Hopitals post big profits in 2012
Hospital profit margins hit highest level in decades
Community hospitals collectively enjoyed a record-breaking margin in 2010 with more than $52.9 million in total profits, according to the American Hospital Association. The 7.2% net margin on $730.9 billion in net revenue, tallied in the 2012 AHA Hospital Statistics guide released last week, was the highest in decades. The results compare with $34.4 billion in profit in 2009 for a 5% profit margin on $690.5 billion in net revenue. The figures came from 4,985 AHA members surveyed by the Chicago-based group.
“We’re mildly surprised, not overly surprised,” said Jim Lebuhn, a senior director in the U.S. public finance group for Fitch Ratings in Chicago. “What you’re seeing is the industry is really positioning itself for further implementation of healthcare reform.”
While preparing for declining Medicare and Medicaid reimbursements, hospital officials and Lebuhn said the record-breaking numbers show that hospitals are streamlining expenses and cutting costs, although overall expenses actually climbed by 3.3% in 2010, or $21.8 billion. Hospitals spent $678 billion in 2010 versus $656.2 billion the year before.
The increased margins mean hospitals are spending less on supplies, working with doctors to better determine what equipment is needed for hospitals, using more generic drugs and tightening administrative costs, said Caroline Steinberg, the AHA’S vice president of trends analysis. “Hospitals are really shoring up for tough times ahead.”
The cost of payrolls and benefits, however, continues to rise, increasing to $348.1 billion in 2010, compared with $338 billion the year before. Hospitals spent about the same percentage of their budgets on labor-related costs; payrolls and benefits accounted for 51.3% of budgets in 2010, compared with 51.5% in 2009.
Steinberg warned that the record-breaking profit margin did not provide observers with a full financial picture, suggesting that conditions weren’t so rosy for hospitals. “This data only provides a snapshot of the financial state in 2012, as the landscape has changed dramatically over the last year,” Steinberg said.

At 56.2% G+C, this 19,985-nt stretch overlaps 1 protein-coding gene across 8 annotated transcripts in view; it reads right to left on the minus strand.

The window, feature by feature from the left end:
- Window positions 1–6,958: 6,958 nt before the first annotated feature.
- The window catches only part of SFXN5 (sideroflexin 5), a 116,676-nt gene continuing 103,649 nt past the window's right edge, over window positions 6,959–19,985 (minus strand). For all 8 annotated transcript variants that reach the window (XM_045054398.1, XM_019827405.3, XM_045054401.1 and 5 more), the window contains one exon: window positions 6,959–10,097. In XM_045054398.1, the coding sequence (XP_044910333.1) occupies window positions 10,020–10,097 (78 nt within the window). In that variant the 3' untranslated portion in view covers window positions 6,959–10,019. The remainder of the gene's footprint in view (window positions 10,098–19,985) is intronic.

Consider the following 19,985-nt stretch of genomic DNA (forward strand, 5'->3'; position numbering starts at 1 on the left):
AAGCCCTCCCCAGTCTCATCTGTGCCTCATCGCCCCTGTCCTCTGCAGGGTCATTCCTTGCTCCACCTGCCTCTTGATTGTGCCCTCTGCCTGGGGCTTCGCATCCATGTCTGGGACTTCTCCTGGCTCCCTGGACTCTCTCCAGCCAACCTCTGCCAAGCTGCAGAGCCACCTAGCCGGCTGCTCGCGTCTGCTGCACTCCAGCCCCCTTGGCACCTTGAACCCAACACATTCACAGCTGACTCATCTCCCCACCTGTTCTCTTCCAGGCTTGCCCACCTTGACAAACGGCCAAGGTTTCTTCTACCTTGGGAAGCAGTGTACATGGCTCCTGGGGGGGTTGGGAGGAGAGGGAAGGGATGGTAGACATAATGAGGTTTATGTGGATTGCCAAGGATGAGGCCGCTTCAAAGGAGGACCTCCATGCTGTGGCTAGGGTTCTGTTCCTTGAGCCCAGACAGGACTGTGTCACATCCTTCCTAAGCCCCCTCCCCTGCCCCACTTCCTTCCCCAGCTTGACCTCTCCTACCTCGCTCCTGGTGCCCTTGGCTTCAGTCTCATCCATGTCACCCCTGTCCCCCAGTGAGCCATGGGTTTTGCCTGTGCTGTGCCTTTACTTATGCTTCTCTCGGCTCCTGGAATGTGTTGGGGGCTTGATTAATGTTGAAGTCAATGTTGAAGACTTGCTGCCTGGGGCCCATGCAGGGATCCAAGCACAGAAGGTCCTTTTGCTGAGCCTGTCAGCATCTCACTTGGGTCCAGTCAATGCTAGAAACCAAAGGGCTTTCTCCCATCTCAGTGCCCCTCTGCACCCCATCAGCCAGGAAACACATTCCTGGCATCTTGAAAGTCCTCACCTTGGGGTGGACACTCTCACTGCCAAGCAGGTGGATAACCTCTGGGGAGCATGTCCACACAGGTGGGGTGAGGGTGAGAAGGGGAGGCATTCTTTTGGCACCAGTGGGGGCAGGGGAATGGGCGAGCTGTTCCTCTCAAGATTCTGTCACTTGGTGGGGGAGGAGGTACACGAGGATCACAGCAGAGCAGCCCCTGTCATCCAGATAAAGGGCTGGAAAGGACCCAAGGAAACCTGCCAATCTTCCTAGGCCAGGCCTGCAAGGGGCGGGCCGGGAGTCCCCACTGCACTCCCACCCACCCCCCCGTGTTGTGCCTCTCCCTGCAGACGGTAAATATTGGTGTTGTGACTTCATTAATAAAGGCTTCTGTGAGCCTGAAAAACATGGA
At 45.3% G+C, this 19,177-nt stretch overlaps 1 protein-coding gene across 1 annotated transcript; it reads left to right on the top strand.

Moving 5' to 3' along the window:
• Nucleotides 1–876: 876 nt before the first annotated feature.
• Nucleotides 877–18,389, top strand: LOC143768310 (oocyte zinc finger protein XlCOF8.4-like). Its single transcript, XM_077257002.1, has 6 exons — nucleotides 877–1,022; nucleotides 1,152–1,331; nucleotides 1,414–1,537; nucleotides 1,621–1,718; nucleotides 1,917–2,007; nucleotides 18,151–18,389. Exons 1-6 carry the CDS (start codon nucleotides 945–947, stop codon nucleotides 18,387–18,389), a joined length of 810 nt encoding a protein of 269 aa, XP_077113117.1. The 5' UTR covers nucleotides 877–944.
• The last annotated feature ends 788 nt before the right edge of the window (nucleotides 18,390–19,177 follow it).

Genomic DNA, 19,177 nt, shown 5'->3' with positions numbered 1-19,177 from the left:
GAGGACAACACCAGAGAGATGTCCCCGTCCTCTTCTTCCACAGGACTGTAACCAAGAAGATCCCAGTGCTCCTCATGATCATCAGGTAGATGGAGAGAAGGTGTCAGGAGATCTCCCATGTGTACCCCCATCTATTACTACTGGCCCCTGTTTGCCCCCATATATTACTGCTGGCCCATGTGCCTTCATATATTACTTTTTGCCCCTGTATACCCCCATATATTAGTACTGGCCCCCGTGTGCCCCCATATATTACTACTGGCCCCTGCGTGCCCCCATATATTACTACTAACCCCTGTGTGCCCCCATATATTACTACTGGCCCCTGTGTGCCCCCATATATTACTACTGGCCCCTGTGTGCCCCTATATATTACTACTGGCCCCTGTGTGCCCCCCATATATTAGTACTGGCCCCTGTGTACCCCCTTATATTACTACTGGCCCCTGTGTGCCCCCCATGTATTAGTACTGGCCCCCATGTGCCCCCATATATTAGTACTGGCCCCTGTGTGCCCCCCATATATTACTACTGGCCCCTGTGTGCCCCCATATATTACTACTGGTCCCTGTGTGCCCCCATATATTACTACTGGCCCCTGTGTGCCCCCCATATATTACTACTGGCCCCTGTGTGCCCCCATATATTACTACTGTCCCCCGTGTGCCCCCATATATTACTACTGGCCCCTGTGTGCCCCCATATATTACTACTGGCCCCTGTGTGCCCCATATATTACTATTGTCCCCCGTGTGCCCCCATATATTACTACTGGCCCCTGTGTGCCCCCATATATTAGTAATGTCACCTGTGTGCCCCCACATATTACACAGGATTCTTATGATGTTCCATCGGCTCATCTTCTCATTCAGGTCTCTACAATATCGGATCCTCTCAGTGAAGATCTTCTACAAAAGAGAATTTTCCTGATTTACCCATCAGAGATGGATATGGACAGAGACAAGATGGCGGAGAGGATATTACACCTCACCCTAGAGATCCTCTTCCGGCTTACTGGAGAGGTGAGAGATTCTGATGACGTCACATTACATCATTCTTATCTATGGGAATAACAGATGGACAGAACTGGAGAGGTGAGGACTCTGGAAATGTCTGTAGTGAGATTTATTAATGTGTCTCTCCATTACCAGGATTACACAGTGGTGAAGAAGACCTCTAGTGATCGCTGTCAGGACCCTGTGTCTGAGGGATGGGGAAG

She pointed out that 23% of hospitals surveyed lost money in 2010. She also stressed that the results reflect financial conditions in 2010, and she said federal stimulus money flowing to hospitals through Medicaid programs has since dried up.
William Petasnick, president and CEO of 500-bed Froedtert Hospital in Milwaukee, said he shares Steinberg’s view. He said outlier hospitals that turn high profits are skewing the averages. Hospitals in the Midwest, such as Froedtert, are hurting from declining Medicare and Medicaid reimbursement. “Unemployment numbers are still high and long-term unemployment, especially,” Petasnik said. “Here in the Midwest, we’re not seeing much change in that, and that’s all driving Medicaid enrollment.”
The AHA also released its latest report on uncompensated care. That showed community hospitals delivered $39.3 billion in uncompensated care in 2010, a $200 million increase over 2009. The 2010 amount represents 5.8% of the expenses in 2010. That breaks down to about $7.9 million per hospital in 2010, up from $7.8 million per hospital in 2009 when a larger number of hospitals—5,008—were surveyed. In 2009, uncompensated care represented 6% of the expenses that year.
Uncompensated care is the dollar amount of charity care for the medically indigent and uninsured combined with the amount of hospitals’ bad debt.
Lebuhn said Fitch expected to see the slight increase in uncompensated care, but doesn’t expect to see drastic increases in the future, under the belief the economy has stabilized and unemployment numbers will continue to decrease. The U.S. Bureau of Labor Statistics released numbers last week showing the unemployment rate at 8.5%, the lowest in three years.
Hospitals should be praised for improving their efficiency and accomplishing more with fewer staff members, Lebuhn added. However, it’s unrealistic to expect record profit margins to continue as federal reimbursement continues to fall, he said. “As we move into the full implementation of reform, I think that again, you’ll see those margins compressed.”
When those declines will happen and how steep they will be is difficult to forecast, Lebuhn said, adding that operating revenue may be the first to fall. Community hospitals reported $717.7 billion in operating revenue for $39.7 billion in operating profit in 2010. That makes for a 5.5% operating margin, up from 4.4% in 2009 when operating revenue was $686 billion and operating profit was $29.9 billion. The 2010 operating margin also was the highest in decades.